Then, I recalled what “coming out” had been like. Discovering the truth in this instance had seemed a life and death decision. And I agonized for years.
Once I finally found the truth (and it wasn’t a decision- it was a seeing), I went through several days of fearing I would lose my realization if it slipped from my awareness.
So, I tried to hold it in my mind, “I’m gay. I’m gay.”

Well, guess what – sexual orientation doesn’t depend at all upon keeping it in your attention day and night. Which is not to say clearly knowing the reality doesn’t make all the difference in the world! It's just that the reality doesn't depend upon always noticing, "I gay."

Couldn’t awakening and enlightenment be similar?
You have to see and know. But, it needn’t be right there in your face every waking and sleeping moment.
Perhaps the Witness could also come and go in intensity without changing the reality of the situation. Because, whenever I chose to look, to pay attention, there it is unchanged.

I suspected that once again, holding an incorrect belief made me doubt my experience, made me unenlighten myself.
A couple days later I came across these words of Douglas Harding:

[Ramana] said when he was asked whether he was brilliantly awake or alert all the time that sometimes it’s like the treble melody in the piece of music which you attend to; if you’re attending to that music then that’s what you attend to, not to the bass accompaniment. But if the bass accompaniment were to stop you would notice it, and sometimes his experience is more in the bass accompaniment, and sometimes in the treble melody, and therefore there are rhythms of attention.

And the way I put it, is this. I think practice is enormously important indispensable to keep coming back to this. Coming back to it until it’s natural to be natural.
…it’s like my love for Catherine, for instance. For hours and hours, it might be the whole day when I didn’t think of Catherine. It doesn’t mean that I don’t love her anymore. There’s a level in my being where I go on loving her whether I’m celebrating it and spelling it out or not.

The love is going on anyway, and it’s similar with who I really, really, really am. I mean this deep, deep conviction of who I really, really, really am is not an idolatrous being hooked on all the time in being absorbed in that Reality… I’m convinced that it doesn’t have to be raised to consciousness the whole time. To think that it has to be raised to full consciousness the whole time seems to me a species of idolatry.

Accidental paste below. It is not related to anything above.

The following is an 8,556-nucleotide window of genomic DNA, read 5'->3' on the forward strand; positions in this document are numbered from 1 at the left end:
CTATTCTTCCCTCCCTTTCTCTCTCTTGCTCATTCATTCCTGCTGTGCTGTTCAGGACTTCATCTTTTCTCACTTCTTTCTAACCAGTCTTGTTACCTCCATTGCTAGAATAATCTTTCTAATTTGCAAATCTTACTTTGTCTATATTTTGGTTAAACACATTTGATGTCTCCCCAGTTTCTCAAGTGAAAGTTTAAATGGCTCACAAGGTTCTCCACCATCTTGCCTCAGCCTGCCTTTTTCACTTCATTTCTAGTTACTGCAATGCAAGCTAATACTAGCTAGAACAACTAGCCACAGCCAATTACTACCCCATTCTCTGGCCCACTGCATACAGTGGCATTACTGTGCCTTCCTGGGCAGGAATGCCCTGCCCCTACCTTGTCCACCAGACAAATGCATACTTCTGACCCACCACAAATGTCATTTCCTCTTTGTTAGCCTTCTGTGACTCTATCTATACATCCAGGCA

So, I was right. And Adya was right.
And, one by one, I have been examining how it is I unenlighten myself.
I am seeing what isn’t true.
Each “seeing” bursts a false belief and soothes my mind, my over active, scientific, skeptical, aggitated mind.

So, for most people some version of this is part of the phase of how awakening happens.
You know, awakening is sudden.
Enlightenment is the total harmonization of the Absolute and Relative so that we not only see and realize that the Absolute and Relative are One, but feel it, act it, and behave it on all levels of being.
Adyashanti, Omega Institute, July, 2007. CD 9 Track 6

Adya told me this three years ago. But, I hadn’t really listened.

Friday, May 07, 2010

Witnessing Part 2 or 3 or some such

Sleeping Buddha
Originally uploaded by Seeking Tao

One way to see through this apparent watcher is to become absorbed into it, understanding that it will eventually collapse of its own accord. Ramana Maharshi referred to the Witness as "the stick that stirs the fire and is eventually consumed by it." When the Witness dissolves, you will find that you have naturally arrived at …the direct apprehension of buddha nature in your own being.

With this in mind, dwelling as the Witness is seen as a transitional step. It could be said to lie halfway … between the object-oriented practices of concentration/insight and the complete surrender to what is, also known as non-duality.

Kenneth Folk

I feel like I have fallen way behind on recording what I intended to here- a journal of sorts on what happened after I decided to stop “unenlightening myself.”
So, in an attempt to catch up, I am cobbling some things together. Let me begin by going “way back” to notes from maybe 10 days ago as I began to investigate “the witness”:

….suddenly we’re not witnessing from the outside anymore. Instead, witnessing is taking place from everywhere simultaneously – inside, outside, around, up, down. Everything everywhere is being witnessed from inside and outside simultaneously, because what is being witnessed is what is witnessing.

These words of Adya have stuck with me the past couple weeks.
When I first read, “witnessing is taking place from everywhere simultaneously – inside, outside, around, up, down….” I thought, “Oh my.”
I couldn’t conceive of such a witness.
My witnessing has been like that of the movie-goer staring up at the screen:
What is witnessed is seen to be like a dream, like a movie or a novel, unfolding in front of us.